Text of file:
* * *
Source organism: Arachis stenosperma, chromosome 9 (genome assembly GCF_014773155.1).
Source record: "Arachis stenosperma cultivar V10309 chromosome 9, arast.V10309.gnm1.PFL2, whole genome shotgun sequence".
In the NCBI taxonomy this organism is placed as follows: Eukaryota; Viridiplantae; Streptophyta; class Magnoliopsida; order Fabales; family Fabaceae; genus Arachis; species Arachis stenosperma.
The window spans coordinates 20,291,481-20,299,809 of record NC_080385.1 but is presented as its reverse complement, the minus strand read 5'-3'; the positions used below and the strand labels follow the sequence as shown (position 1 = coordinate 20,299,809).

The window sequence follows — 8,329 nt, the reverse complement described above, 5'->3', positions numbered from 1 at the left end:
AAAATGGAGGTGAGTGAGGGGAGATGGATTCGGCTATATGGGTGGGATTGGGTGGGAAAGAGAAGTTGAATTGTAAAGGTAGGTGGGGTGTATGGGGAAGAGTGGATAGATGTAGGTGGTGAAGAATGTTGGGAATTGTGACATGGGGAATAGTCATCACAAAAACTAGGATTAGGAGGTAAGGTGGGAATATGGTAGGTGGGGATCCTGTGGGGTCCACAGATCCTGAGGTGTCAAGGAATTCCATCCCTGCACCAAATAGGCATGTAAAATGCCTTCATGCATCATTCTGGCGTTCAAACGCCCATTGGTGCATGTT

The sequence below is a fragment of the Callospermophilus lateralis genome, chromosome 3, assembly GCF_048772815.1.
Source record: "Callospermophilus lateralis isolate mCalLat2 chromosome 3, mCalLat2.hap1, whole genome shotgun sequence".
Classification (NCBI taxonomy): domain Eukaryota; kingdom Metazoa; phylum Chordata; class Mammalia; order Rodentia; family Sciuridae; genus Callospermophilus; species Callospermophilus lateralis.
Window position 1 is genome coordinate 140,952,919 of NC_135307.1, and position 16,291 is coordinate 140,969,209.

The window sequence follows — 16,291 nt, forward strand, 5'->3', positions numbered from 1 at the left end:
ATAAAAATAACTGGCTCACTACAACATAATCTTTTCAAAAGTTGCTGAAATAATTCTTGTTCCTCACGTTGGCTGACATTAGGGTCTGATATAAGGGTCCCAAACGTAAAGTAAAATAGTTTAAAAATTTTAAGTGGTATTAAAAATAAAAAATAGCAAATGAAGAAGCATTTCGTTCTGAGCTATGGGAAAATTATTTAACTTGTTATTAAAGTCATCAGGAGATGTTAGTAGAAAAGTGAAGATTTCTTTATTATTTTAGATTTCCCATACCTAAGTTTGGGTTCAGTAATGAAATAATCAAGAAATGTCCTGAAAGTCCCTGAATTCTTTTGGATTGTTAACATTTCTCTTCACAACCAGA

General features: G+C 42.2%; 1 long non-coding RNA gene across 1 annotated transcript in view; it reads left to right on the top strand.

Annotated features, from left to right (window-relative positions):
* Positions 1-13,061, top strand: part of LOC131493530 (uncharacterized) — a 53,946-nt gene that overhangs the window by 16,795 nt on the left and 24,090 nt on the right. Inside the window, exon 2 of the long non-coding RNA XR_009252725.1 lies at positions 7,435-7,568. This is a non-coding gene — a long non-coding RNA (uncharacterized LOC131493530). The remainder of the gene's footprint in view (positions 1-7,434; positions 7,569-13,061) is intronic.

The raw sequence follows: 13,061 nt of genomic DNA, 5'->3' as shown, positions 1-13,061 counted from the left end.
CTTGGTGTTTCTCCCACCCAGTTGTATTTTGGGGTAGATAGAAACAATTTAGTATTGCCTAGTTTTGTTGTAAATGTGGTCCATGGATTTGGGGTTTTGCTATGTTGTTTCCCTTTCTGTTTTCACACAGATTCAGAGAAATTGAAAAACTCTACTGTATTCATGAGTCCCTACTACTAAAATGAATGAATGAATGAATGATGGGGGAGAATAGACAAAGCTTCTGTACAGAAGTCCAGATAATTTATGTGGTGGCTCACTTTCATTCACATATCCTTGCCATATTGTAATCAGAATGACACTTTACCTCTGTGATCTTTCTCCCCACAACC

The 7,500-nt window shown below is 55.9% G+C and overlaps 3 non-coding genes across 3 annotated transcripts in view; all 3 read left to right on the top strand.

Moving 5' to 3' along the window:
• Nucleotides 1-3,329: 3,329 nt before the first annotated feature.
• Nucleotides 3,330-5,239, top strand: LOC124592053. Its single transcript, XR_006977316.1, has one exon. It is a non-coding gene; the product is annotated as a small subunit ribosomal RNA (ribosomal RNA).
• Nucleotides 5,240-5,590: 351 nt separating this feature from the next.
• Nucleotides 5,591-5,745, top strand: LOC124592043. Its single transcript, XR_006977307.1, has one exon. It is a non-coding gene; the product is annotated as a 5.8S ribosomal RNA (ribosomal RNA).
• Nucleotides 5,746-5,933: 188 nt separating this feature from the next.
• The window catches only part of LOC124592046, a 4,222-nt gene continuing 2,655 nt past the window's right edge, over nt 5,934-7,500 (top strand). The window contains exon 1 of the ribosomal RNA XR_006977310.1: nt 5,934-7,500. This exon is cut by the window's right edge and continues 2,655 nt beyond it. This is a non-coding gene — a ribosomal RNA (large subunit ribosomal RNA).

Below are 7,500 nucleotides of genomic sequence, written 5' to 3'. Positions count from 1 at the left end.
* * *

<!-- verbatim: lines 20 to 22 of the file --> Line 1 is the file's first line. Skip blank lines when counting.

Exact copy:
• Nucleotides 1-3,329: 3,329 nt before the first annotated feature.
• Nucleotides 3,330-5,239, top strand: LOC124592053. Its single transcript, XR_006977316.1, has one exon. It is a non-coding gene; the product is annotated as a small subunit ribosomal RNA (ribosomal RNA).
• Nucleotides 5,240-5,590: 351 nt separating this feature from the next.